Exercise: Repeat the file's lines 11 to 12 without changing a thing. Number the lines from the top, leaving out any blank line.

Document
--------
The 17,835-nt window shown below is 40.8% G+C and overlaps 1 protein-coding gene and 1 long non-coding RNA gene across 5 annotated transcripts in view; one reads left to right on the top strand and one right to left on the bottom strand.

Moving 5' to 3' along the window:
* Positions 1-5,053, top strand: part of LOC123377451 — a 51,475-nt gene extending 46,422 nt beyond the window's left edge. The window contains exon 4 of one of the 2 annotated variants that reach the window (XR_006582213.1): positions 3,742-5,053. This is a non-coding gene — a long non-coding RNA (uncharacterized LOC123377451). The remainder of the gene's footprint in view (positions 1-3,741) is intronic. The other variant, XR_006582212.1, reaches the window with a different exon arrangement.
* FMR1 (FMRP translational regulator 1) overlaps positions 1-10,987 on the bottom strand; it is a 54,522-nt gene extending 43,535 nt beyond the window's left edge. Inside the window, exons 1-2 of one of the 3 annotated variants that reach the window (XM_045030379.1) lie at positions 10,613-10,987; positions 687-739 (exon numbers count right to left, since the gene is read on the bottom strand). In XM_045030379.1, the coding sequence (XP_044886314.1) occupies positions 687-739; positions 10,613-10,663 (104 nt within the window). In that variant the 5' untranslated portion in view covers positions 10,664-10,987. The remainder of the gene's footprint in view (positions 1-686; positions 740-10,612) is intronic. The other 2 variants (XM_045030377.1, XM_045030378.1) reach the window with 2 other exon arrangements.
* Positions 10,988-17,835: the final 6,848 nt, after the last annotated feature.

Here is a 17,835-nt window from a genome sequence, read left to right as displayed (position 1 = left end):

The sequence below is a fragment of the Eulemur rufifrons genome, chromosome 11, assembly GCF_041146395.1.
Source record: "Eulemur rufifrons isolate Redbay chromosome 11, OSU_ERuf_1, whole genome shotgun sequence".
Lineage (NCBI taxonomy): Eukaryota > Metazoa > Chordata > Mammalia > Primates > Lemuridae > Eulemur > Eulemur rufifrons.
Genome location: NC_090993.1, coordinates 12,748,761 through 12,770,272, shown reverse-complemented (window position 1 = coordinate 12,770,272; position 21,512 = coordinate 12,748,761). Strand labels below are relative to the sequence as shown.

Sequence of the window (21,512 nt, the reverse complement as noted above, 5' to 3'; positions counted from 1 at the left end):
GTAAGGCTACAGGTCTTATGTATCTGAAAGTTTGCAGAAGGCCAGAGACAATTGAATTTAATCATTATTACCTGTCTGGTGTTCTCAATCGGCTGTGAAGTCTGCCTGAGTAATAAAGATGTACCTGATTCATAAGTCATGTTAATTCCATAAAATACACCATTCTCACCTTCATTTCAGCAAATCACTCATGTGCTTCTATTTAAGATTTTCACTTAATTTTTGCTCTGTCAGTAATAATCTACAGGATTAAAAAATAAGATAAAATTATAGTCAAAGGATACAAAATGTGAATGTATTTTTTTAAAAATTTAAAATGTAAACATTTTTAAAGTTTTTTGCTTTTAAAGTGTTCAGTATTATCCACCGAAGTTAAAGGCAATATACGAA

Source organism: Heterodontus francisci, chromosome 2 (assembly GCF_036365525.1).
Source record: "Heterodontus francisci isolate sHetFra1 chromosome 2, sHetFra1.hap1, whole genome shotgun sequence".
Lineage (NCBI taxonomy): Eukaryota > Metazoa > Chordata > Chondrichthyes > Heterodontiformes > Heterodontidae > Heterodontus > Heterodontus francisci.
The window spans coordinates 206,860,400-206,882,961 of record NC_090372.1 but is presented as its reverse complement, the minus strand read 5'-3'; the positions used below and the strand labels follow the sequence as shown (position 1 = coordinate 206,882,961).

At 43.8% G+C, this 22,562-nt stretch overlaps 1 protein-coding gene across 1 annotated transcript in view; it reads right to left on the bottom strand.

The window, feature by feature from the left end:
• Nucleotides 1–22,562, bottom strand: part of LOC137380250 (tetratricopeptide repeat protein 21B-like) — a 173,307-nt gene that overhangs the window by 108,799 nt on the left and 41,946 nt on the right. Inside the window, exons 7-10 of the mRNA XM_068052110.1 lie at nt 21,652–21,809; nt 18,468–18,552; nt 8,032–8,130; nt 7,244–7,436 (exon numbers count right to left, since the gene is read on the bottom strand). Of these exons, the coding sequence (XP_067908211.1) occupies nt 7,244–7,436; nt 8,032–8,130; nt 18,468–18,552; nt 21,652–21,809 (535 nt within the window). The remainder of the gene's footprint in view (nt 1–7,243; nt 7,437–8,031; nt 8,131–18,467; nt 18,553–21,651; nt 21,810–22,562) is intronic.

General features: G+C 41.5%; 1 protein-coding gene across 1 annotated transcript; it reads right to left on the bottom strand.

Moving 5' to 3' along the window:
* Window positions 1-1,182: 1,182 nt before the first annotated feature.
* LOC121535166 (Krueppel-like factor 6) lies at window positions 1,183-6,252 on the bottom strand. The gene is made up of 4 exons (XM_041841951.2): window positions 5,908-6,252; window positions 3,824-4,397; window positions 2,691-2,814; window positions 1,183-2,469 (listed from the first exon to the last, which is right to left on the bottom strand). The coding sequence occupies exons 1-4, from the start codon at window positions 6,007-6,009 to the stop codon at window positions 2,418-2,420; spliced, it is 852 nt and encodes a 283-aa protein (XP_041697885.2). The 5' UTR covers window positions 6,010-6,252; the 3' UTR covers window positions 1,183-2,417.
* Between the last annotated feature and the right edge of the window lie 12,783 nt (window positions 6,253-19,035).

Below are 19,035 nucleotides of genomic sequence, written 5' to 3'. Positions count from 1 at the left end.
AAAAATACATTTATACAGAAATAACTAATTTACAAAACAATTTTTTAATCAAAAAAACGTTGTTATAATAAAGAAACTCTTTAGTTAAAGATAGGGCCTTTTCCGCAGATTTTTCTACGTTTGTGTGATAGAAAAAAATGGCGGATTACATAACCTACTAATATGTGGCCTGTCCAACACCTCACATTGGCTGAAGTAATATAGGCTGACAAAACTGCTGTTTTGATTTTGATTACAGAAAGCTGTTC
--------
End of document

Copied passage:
Sequence of the window (21,512 nt, the reverse complement as noted above, 5' to 3'; positions counted from 1 at the left end):
GTAAGGCTACAGGTCTTATGTATCTGAAAGTTTGCAGAAGGCCAGAGACAATTGAATTTAATCATTATTACCTGTCTGGTGTTCTCAATCGGCTGTGAAGTCTGCCTGAGTAATAAAGATGTACCTGATTCATAAGTCATGTTAATTCCATAAAATACACCATTCTCACCTTCATTTCAGCAAATCACTCATGTGCTTCTATTTAAGATTTTCACTTAATTTTTGCTCTGTCAGTAATAATCTACAGGATTAAAAAATAAGATAAAATTATAGTCAAAGGATACAAAATGTGAATGTATTTTTTTAAAAATTTAAAATGTAAACATTTTTAAAGTTTTTTGCTTTTAAAGTGTTCAGTATTATCCACCGAAGTTAAAGGCAATATACGAA